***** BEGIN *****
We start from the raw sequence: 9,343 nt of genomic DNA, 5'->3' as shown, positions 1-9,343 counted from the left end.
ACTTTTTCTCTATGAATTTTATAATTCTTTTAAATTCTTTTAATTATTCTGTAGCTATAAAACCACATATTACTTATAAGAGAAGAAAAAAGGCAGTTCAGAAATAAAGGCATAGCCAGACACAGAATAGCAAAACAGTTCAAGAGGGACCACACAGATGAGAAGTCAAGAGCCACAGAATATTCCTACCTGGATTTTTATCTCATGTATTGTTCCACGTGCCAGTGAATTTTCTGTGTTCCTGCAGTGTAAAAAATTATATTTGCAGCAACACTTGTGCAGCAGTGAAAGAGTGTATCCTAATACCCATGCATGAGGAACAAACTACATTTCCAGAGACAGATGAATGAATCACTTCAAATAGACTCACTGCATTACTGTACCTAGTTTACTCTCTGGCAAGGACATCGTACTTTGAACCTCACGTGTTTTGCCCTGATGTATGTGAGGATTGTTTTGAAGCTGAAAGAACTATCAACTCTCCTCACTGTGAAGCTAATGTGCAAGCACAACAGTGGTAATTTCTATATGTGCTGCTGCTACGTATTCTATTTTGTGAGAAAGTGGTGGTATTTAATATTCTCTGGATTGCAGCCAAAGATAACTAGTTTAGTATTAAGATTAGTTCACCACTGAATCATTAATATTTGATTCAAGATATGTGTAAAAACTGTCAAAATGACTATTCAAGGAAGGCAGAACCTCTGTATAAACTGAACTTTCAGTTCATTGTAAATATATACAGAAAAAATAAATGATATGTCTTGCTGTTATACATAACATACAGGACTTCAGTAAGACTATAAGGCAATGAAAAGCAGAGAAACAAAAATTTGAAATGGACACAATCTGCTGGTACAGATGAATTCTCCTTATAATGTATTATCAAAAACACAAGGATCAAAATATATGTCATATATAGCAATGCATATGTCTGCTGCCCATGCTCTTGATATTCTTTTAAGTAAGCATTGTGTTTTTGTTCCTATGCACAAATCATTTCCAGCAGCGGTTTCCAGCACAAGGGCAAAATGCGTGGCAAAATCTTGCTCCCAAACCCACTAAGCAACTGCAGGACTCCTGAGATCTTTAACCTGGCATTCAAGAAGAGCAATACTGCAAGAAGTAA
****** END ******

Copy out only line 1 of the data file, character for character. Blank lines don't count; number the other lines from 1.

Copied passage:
We start from the raw sequence: 9,343 nt of genomic DNA, 5'->3' as shown, positions 1-9,343 counted from the left end.